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Fish


 
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robineire
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PostPosted: Thu Mar 27, 2014 3:33 pm    Post subject: Fish Reply with quote

Was wondering what sort of fish would survive in a garden pond in Connemara, the pond is about 60 ft round but not very deep. It varies in depth between 1 ft and 2.5 ft and has lots of lilly pads in it. The heron comes and pays a visit so I am not sure if there are eels in the pond ( I have never seen any) or if it is catching frogs.

I have just spent the day pulling an oak out of the pond and about three quarters of a big pine that also landed in the pond over the winter. Was a horrid job and I used the dingy, chainsaw, extendable branch saw, ropes, pulley's and my friend John who should be nicknamed the human tank.
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medieval knievel
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PostPosted: Thu Mar 27, 2014 4:49 pm    Post subject: Reply with quote

if you introduce fish, you will probably reduce the biodiversity in the pond; they will eat a lot of the little critters who probably enjoy the pond at the moment.
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vulkan
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PostPosted: Thu Mar 27, 2014 10:42 pm    Post subject: Reply with quote

The heron is probably looking for fish.

So if you add any fish, and you already have a visiting heron, you wont have fish for long.

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Good guy
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PostPosted: Fri Mar 28, 2014 11:33 pm    Post subject: Reply with quote

I agree with MK. My pond is tiny but supports an amazing variety and quantity of critters. Even one goldfish would ruin that.
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kindredspirit
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PostPosted: Fri Mar 28, 2014 11:46 pm    Post subject: Reply with quote

I've Sticklebacks in my pond. They seem to co-exist with young Newts, Frogs, Great Diving Beetles et al.

I wouldn't put goldfish or koi in.

Henrietta Heron calls occasionally, though. Sad

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tagwex
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PostPosted: Thu Apr 03, 2014 8:19 am    Post subject: Reply with quote

If you are not wanting ornamental fish you could try some course fish that will happily live in ponds such as Rudd, Tench and Carp. I think, but not sure, that the depth of the water may not be sufficient for the latter two as they can grow quite big. A small but plentiful fish would be Gudgeon. Be careful in your choice as some fish have to be in running water.
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djh
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PostPosted: Mon Apr 21, 2014 11:36 am    Post subject: Reply with quote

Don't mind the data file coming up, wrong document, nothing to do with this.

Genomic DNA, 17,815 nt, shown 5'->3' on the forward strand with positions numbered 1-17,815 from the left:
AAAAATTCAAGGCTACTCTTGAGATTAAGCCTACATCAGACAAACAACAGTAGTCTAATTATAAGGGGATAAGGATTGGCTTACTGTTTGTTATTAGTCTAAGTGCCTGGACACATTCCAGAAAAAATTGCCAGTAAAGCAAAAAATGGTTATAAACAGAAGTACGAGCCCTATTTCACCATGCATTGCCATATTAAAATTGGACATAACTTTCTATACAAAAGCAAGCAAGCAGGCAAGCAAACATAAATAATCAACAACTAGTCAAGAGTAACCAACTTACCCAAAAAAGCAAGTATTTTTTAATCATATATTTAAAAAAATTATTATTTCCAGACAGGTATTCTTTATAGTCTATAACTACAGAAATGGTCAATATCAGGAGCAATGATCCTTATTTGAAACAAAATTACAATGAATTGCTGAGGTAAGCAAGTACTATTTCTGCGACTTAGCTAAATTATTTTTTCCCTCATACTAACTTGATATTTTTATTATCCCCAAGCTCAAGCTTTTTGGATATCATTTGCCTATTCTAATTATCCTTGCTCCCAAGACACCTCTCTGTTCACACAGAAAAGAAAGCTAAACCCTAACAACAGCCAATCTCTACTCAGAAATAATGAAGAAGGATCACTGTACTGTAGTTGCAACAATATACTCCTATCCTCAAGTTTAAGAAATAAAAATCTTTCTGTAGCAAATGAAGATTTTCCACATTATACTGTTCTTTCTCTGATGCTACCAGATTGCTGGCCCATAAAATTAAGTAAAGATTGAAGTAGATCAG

You may not have made up your mind about this yet.

The best combination for a large natural pond is goldfish with a a few koi.
The koi make the goldfish tame and they come to the surface when you approach, otherwise you would hardly see the goldfish.

The koi do tend to eat plants but if there are only a few koi and a lot of plants it should be OK. The depyh is just about Ok to give winter protection but deeper would be better.

Fishing line around the edge of the pond should discourage the heron.

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vulkan
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PostPosted: Mon Apr 21, 2014 9:06 pm    Post subject: Reply with quote

djh wrote:
The best combination for a large natural pond is goldfish with a a few koi.



I don't agree at all.

If there is already a visiting heron what is the point of providing fish for the heron to eat?

As for koi, never. As mentioned koi do and will eat plants, so again, what would be the point?

Koi are a fast growing fish, which means that at depth of 2 and a half feet the pond is way too shallow, a large koi (They soon will be if the heron doesn't get them) needs a pond with a depth of around 5 feet.

Koi also produce a lot of "waste" if this waste is not dealt with it will kill the fish.

Koi, ..........small pond.............plants. NO!

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djh
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PostPosted: Tue Apr 22, 2014 10:18 am    Post subject: Reply with quote

Koi don't eat water lilies but they dig around the roots if they are planted in baskets in a pond with liner. I can't see this being a problem in a natural pond.

I don't see the heron problem as being insurmountable, otherwise no one would have fish. They are wading birds so it is just a question of stopping them doing that. If the pond is very shallow at the edge it makes it easier for them. They are fairly easy to scare away.


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kindredspirit
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PostPosted: Tue Apr 22, 2014 1:25 pm    Post subject: Reply with quote

I've been told that that the best fish for a natural pond, if you want something bigger than sticklebacks are Grass Carp. Apparently they won't touch water lilies and other plants but will munch away at all the green gunge such as blanketweed.

They're also surface dwellers so you have a good show of them all the time. Your only problem then is Henrietta Heron. Sad Sad

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